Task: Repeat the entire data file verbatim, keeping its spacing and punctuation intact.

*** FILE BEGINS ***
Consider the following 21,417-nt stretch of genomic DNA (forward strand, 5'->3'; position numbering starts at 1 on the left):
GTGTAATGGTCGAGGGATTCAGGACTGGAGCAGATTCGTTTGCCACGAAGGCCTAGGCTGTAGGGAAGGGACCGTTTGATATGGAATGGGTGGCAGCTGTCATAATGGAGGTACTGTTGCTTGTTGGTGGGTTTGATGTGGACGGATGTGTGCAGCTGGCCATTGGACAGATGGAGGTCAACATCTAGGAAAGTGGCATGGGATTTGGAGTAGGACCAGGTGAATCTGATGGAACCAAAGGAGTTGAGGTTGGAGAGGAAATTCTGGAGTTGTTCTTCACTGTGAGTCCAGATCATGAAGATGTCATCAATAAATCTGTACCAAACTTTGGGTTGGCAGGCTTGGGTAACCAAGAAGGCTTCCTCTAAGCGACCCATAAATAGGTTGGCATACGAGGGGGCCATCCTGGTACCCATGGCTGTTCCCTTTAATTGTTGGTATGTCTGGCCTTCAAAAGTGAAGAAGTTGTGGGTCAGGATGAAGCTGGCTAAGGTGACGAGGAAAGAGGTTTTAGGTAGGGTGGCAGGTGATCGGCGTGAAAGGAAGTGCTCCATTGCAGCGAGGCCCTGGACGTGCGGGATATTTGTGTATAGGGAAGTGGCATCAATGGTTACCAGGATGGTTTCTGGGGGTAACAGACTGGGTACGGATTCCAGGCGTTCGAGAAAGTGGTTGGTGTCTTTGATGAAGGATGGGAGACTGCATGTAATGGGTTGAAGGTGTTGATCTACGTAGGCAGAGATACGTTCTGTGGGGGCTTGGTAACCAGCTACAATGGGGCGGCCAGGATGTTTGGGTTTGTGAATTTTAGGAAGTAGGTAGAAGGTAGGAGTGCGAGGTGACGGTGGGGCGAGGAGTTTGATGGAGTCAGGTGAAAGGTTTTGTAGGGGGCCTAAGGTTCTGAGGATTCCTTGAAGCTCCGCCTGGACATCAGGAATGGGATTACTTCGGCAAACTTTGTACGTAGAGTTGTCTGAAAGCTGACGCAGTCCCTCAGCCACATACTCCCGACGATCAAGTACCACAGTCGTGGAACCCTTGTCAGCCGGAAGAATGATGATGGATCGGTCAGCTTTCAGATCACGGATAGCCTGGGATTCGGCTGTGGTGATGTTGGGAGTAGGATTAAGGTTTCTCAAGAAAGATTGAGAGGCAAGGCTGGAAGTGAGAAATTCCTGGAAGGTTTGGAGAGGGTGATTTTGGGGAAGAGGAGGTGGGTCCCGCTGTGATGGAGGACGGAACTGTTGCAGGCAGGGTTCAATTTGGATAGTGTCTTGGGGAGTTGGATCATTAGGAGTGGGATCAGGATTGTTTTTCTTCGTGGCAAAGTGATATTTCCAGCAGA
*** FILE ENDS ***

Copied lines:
Consider the following 21,417-nt stretch of genomic DNA (forward strand, 5'->3'; position numbering starts at 1 on the left):
GTGTAATGGTCGAGGGATTCAGGACTGGAGCAGATTCGTTTGCCACGAAGGCCTAGGCTGTAGGGAAGGGACCGTTTGATATGGAATGGGTGGCAGCTGTCATAATGGAGGTACTGTTGCTTGTTGGTGGGTTTGATGTGGACGGATGTGTGCAGCTGGCCATTGGACAGATGGAGGTCAACATCTAGGAAAGTGGCATGGGATTTGGAGTAGGACCAGGTGAATCTGATGGAACCAAAGGAGTTGAGGTTGGAGAGGAAATTCTGGAGTTGTTCTTCACTGTGAGTCCAGATCATGAAGATGTCATCAATAAATCTGTACCAAACTTTGGGTTGGCAGGCTTGGGTAACCAAGAAGGCTTCCTCTAAGCGACCCATAAATAGGTTGGCATACGAGGGGGCCATCCTGGTACCCATGGCTGTTCCCTTTAATTGTTGGTATGTCTGGCCTTCAAAAGTGAAGAAGTTGTGGGTCAGGATGAAGCTGGCTAAGGTGACGAGGAAAGAGGTTTTAGGTAGGGTGGCAGGTGATCGGCGTGAAAGGAAGTGCTCCATTGCAGCGAGGCCCTGGACGTGCGGGATATTTGTGTATAGGGAAGTGGCATCAATGGTTACCAGGATGGTTTCTGGGGGTAACAGACTGGGTACGGATTCCAGGCGTTCGAGAAAGTGGTTGGTGTCTTTGATGAAGGATGGGAGACTGCATGTAATGGGTTGAAGGTGTTGATCTACGTAGGCAGAGATACGTTCTGTGGGGGCTTGGTAACCAGCTACAATGGGGCGGCCAGGATGTTTGGGTTTGTGAATTTTAGGAAGTAGGTAGAAGGTAGGAGTGCGAGGTGACGGTGGGGCGAGGAGTTTGATGGAGTCAGGTGAAAGGTTTTGTAGGGGGCCTAAGGTTCTGAGGATTCCTTGAAGCTCCGCCTGGACATCAGGAATGGGATTACTTCGGCAAACTTTGTACGTAGAGTTGTCTGAAAGCTGACGCAGTCCCTCAGCCACATACTCCCGACGATCAAGTACCACAGTCGTGGAACCCTTGTCAGCCGGAAGAATGATGATGGATCGGTCAGCTTTCAGATCACGGATAGCCTGGGATTCGGCTGTGGTGATGTTGGGAGTAGGATTAAGGTTTCTCAAGAAAGATTGAGAGGCAAGGCTGGAAGTGAGAAATTCCTGGAAGGTTTGGAGAGGGTGATTTTGGGGAAGAGGAGGTGGGTCCCGCTGTGATGGAGGACGGAACTGTTGCAGGCAGGGTTCAATTTGGATAGTGTCTTGGGGAGTTGGATCATTAGGAGTGGGATCAGGATTGTTTTTCTTCGTGGCAAAGTGATATTTCCAGCAGA